Customer service relates to a community feeling safe with the services provided by fire and EMS agencies, and there are many programs that fire and EMS agencies can do to help their community feel safe such as home inspection programs, fire safety inspections, and EMS can hold preventive medicine programs (Smeby, 2014).Allison (2014), in her seminar “Customer Service During an Emergency and How to “Keep Calm and Carry on” states that the goal is to look after both staff safety and customer safety before an emergency. There are seven parts to the goal: (a) Assess the risk, so a “what if” analysis; (b) Determine what you know and do not know; (c) Uncover procedures that are not documented or defined, update outdated ones; (d) Develop training modules or have meetings to cover procedures on a regular basis; (e) Analyze where staff need additional training, determine skill gaps; (f) Train staff on psychological impacts during emergency situations both before and after so they can recognize them and will know how to react; (g) Plan to debrief staff after an emergency event to provide comfort and support and to discuss what went well or where improvements can be made. Allison (2014) also states safety is a big part of customer service, and when things go wrong that is what a customer will remember and that making preparations for safety will reduce mistakes being made (Allison, 2014).ConclusionHuman Resource is the frontline to obtaining the appropriate personnel to hand the various duties in the first and EMS field. They are training to know and understand the various local, state, and national laws when it comes to hiring. Motivating, retaining, and customer service all go hand-in-hand. If a manager does a great job at motivating and retaining his team, only excellent customer service will prevail. A manager will work with his team keeping them well trained, continued education, changing criteria to complete their jobs and will also know his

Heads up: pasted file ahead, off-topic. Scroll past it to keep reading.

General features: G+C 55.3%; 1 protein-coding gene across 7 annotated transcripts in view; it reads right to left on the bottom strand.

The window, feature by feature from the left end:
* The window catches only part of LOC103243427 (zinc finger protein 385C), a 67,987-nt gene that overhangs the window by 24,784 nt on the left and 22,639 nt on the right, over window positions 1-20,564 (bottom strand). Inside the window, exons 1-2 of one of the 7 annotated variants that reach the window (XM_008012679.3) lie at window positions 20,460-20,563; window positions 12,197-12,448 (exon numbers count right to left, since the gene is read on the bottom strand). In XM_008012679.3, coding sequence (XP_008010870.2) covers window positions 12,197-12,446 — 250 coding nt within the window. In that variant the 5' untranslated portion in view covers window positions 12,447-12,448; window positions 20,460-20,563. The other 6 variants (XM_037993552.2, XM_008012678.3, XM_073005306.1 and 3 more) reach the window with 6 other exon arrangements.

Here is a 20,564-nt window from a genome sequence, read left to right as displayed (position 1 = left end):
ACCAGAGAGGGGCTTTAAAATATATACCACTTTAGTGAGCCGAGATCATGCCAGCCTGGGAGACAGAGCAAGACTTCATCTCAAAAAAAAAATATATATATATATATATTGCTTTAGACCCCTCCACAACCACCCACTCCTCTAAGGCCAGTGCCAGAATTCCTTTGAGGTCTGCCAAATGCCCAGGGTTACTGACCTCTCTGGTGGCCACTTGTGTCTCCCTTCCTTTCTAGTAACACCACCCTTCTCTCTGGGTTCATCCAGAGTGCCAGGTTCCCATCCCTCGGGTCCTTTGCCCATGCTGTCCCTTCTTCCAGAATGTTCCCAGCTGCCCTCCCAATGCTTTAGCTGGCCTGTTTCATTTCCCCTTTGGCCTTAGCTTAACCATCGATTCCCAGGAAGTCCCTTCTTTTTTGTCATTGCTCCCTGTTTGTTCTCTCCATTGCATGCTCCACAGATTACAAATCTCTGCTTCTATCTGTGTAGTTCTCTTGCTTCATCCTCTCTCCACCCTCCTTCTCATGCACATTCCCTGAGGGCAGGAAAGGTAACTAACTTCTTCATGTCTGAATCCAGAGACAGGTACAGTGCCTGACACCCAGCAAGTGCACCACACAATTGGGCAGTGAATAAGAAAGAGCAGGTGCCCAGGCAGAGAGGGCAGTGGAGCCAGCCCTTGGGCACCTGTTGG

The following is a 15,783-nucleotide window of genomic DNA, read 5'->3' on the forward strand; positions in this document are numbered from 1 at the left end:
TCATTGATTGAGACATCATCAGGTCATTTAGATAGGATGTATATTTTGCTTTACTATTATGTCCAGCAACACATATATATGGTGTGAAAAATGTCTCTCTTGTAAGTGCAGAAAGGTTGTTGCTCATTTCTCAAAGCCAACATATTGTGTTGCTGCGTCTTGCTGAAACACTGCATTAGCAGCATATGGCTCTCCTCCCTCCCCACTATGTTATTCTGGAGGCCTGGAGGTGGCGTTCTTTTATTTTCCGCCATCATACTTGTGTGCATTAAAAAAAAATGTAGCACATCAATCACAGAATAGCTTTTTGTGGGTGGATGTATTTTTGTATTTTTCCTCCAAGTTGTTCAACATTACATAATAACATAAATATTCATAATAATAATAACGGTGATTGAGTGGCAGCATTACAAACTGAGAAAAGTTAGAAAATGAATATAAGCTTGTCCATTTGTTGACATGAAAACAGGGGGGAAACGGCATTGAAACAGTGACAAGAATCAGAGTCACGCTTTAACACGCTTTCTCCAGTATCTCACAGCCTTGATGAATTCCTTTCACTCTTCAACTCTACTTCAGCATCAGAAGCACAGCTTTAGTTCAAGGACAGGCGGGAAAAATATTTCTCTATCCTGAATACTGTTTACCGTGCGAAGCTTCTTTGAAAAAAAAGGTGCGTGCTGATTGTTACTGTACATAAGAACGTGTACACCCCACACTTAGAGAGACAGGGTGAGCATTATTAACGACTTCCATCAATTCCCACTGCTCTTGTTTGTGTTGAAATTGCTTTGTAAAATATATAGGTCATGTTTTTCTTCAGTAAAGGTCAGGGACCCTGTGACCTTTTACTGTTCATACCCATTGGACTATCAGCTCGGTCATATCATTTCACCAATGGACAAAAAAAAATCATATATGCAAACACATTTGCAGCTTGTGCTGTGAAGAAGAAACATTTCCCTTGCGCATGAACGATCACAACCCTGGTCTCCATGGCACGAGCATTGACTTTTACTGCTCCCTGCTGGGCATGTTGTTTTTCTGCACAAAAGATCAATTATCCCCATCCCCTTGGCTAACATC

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SUMMARY OF INCIDENT ACTION PLAN PHASE 28community and can recognize issues as they arise within his department and the community and will take steps to correct the issues. The reward that a manager obtains will be a motivated department to want to do the best job possible and keep the customers happy and feeling safe thereby ensuring the agency’s standing in the community and maintaining the community’s safety.
SUMMARY OF INCIDENT ACTION PLAN PHASE 29ReferencesAllison, E. (2014). Customer service during an emergency and how to “keep calm and carry on” Retrieved from Federal Emergency Management Agency. (2012). Phase 2: Establish incident objectives. In FEMA incident action planning guide(pp. 17-21). Retrieved from ES/MSE/MSE5201/14E/Student/SupplementalContent/Presentations/Incident_action_planning_guide_1_26_2012.pdfHow to motivate workers in tough times. (n.d.). Retrieved from -tough-times/Smeby, L. C. (2014). Fire and emergency services administration(2nd ed.). Burlington, MA: Jones & Bartlett Learning.
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